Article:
A Breakthrough in Biophilic Lighting Design

Lightglass offers the first practical solution to bring daylight to spaces with no exterior walls.

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“The fundamental goal of biophilic design is to create good habitat for people as biological organisms inhabiting modern structures, landscapes, and communities,” wrote the eminent theorist of biophilic design, Stephen R. Kellert, in this magazine.

There are a number of design strategies designers use to bring the outside in: We build with natural materials, include indoor foliage, provide connections between inside and outside, and support circadian lighting. These interventions seek to create a more natural habitat for the human creatures that live, work, and play inside our buildings.

Lightglass offers an easy solution to bring circadian lighting into even the unlikeliest of built environments. At a recent renovation to the Children’s Hospital of Philadelphia architecture and engineering firm Stantec did just that, using Lightglass luminous clerestories in 23 interior patient rooms to add brightness, richness, and character to an environment with no natural light.

We all need brighter days and darker nights.

Josh Butz

Unlike typical hospital rooms, which are lit solely from above, the light from the Lightglass clerestories feels like daylight because it is coming from the side of the room; outdoors the sun is only directly overhead for a short period each day, and our eyes are more sensitive to light from the sides. Lighting from the vertical plane, like that from Lightglass luminous clerestories, color-tuned or not, offers greater impact on circadian rhythm and melatonin suppression than light from above and can help in achieving WELL certification.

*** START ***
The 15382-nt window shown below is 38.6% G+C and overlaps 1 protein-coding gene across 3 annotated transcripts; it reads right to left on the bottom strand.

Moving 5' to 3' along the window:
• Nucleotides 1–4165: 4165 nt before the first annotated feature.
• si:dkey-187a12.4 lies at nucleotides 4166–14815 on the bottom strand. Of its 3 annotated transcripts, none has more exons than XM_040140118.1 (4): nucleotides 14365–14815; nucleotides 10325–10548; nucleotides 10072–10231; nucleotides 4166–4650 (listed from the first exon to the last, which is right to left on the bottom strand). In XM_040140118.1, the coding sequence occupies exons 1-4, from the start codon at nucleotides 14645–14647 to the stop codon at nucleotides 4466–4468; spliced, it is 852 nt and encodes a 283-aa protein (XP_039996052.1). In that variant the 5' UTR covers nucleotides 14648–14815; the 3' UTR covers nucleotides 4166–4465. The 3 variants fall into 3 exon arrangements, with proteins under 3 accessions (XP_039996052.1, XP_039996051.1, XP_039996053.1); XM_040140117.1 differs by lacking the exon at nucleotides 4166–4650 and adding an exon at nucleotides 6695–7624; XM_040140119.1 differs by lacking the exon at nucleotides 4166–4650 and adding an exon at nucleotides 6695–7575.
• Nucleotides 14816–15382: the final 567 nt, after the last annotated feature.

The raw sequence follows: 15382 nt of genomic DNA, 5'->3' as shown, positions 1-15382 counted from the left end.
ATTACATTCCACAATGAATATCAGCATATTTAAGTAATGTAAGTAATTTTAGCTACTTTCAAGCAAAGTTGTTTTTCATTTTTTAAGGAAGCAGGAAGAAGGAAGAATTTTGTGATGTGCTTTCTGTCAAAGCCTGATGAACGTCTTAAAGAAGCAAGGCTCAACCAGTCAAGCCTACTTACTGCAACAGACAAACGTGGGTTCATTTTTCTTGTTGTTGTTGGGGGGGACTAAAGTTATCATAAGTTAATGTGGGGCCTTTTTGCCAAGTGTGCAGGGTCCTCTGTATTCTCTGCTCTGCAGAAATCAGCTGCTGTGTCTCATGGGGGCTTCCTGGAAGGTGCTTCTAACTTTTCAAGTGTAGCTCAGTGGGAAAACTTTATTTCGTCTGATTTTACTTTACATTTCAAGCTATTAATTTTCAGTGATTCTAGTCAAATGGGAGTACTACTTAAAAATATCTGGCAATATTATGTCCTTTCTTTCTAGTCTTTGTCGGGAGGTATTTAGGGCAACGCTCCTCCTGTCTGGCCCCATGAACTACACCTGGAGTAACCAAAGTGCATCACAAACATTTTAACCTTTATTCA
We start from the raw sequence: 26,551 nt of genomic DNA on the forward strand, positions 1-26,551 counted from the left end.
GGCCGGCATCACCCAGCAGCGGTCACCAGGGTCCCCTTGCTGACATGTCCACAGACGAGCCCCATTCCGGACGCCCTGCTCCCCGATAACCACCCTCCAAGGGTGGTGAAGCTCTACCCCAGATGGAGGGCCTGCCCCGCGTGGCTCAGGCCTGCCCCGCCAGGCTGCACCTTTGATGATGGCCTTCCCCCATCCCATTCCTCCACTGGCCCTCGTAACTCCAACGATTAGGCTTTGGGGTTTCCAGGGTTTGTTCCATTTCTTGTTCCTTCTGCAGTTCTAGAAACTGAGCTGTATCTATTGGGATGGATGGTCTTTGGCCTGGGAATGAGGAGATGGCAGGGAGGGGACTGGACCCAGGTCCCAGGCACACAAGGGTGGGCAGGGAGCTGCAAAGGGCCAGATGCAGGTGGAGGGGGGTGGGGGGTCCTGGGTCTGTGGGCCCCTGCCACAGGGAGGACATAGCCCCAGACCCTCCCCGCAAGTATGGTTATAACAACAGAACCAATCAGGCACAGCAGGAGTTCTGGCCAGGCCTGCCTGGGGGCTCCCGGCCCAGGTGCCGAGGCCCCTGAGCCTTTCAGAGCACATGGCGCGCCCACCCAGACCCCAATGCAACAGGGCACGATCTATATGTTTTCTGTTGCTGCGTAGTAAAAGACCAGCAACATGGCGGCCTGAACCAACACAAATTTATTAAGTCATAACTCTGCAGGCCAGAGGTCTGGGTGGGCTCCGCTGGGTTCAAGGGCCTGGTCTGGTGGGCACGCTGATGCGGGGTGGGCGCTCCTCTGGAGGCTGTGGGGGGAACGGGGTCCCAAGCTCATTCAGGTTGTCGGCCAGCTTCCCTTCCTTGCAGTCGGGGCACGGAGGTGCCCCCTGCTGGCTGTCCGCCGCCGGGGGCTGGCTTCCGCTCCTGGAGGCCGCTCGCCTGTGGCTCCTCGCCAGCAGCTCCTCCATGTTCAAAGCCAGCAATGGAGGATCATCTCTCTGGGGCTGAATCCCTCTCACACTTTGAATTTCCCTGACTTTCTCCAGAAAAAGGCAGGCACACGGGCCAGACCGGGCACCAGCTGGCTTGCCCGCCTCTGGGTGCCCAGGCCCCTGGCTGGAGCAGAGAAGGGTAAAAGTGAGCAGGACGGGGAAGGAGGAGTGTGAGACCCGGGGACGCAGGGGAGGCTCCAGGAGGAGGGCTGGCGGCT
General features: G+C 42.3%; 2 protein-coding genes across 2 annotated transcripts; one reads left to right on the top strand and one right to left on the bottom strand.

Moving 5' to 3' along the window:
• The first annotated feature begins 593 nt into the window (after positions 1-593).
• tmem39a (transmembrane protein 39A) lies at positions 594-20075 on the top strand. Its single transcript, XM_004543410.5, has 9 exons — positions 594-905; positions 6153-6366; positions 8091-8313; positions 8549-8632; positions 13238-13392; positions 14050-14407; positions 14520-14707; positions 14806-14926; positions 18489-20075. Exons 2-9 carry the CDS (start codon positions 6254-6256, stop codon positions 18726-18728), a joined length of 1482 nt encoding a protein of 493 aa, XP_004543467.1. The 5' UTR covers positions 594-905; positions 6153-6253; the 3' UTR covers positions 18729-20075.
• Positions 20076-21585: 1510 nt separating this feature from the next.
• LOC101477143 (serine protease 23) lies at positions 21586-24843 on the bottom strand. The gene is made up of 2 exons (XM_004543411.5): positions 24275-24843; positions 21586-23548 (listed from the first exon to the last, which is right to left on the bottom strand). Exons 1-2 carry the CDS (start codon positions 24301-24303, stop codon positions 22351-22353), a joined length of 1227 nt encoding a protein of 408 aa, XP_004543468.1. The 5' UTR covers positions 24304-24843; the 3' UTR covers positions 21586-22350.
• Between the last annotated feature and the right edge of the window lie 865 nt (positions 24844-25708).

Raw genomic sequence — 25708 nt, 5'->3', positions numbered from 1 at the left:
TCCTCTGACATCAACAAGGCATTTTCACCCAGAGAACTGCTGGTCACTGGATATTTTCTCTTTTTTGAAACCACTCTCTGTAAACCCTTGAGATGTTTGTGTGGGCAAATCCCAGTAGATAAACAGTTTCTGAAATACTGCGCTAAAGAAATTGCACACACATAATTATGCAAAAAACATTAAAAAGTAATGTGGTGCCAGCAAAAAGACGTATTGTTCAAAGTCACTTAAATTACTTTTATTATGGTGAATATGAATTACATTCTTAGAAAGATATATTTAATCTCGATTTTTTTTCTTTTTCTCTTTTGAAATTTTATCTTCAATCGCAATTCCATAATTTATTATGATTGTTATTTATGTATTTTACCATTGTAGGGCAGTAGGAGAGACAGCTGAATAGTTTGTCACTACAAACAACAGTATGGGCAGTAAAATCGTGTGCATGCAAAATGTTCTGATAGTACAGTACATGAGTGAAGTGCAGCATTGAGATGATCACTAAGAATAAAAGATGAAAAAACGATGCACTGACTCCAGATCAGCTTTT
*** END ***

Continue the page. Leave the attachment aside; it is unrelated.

“We all need brighter days and darker nights,” says Josh Butz, an electrical engineer with Stantec, who worked on the Children’s Hospital of Philadelphia project. “Lightglass was able to help us achieve the circadian stimulus values throughout the course of the day, because of the added impact of lighting from the vertical plane.”

This ability to mimic natural daylight is a boon to patients, heath care workers, and visitors. By creating a subconscious connection to the outdoors, and a much-needed stochastic stimuli for people who might spend hours without stepping outside, Lightglass makes this hospital feel a little more natural. Jennifer Lanting, an interior designer who worked on the project said, “The Lightglass looked like a real window in the space.” 

Constructed like a window, out of aluminum and glass, Lightglass Before the compact window-mimicking light fixture came on the scene, there was no practical way to bring a biophilic lighting solution to the vertical plane. “If we didn’t have Lightglass, I don’t think we would have found another product that worked,” remarked Lanting.

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